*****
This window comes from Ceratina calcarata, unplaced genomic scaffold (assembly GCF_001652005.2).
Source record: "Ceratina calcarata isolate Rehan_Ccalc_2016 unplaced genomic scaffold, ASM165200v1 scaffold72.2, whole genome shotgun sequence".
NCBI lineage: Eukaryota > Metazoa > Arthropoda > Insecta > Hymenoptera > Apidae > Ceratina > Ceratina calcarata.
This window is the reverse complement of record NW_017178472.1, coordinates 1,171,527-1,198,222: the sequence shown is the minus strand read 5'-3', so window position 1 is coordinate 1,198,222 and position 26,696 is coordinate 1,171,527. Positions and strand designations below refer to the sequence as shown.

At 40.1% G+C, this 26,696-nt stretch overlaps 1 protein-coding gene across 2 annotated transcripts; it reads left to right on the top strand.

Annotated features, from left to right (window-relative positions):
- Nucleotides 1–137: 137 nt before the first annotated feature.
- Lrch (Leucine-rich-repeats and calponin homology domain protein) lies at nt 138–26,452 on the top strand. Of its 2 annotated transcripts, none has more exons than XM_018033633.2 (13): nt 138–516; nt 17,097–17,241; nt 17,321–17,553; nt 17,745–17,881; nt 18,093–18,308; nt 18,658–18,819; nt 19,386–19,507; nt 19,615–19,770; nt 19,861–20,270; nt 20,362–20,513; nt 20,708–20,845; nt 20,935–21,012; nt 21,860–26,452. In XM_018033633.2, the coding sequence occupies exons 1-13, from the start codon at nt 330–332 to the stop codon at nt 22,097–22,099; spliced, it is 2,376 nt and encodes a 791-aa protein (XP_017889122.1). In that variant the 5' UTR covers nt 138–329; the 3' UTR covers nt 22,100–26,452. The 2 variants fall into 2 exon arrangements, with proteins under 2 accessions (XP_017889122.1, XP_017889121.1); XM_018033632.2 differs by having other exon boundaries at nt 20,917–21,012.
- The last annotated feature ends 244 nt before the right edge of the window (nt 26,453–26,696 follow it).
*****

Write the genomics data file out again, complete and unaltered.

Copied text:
This window comes from Ceratina calcarata, unplaced genomic scaffold (assembly GCF_001652005.2).
Source record: "Ceratina calcarata isolate Rehan_Ccalc_2016 unplaced genomic scaffold, ASM165200v1 scaffold72.2, whole genome shotgun sequence".
NCBI lineage: Eukaryota > Metazoa > Arthropoda > Insecta > Hymenoptera > Apidae > Ceratina > Ceratina calcarata.
This window is the reverse complement of record NW_017178472.1, coordinates 1,171,527-1,198,222: the sequence shown is the minus strand read 5'-3', so window position 1 is coordinate 1,198,222 and position 26,696 is coordinate 1,171,527. Positions and strand designations below refer to the sequence as shown.

At 40.1% G+C, this 26,696-nt stretch overlaps 1 protein-coding gene across 2 annotated transcripts; it reads left to right on the top strand.

Annotated features, from left to right (window-relative positions):
- Nucleotides 1–137: 137 nt before the first annotated feature.
- Lrch (Leucine-rich-repeats and calponin homology domain protein) lies at nt 138–26,452 on the top strand. Of its 2 annotated transcripts, none has more exons than XM_018033633.2 (13): nt 138–516; nt 17,097–17,241; nt 17,321–17,553; nt 17,745–17,881; nt 18,093–18,308; nt 18,658–18,819; nt 19,386–19,507; nt 19,615–19,770; nt 19,861–20,270; nt 20,362–20,513; nt 20,708–20,845; nt 20,935–21,012; nt 21,860–26,452. In XM_018033633.2, the coding sequence occupies exons 1-13, from the start codon at nt 330–332 to the stop codon at nt 22,097–22,099; spliced, it is 2,376 nt and encodes a 791-aa protein (XP_017889122.1). In that variant the 5' UTR covers nt 138–329; the 3' UTR covers nt 22,100–26,452. The 2 variants fall into 2 exon arrangements, with proteins under 2 accessions (XP_017889122.1, XP_017889121.1); XM_018033632.2 differs by having other exon boundaries at nt 20,917–21,012.
- The last annotated feature ends 244 nt before the right edge of the window (nt 26,453–26,696 follow it).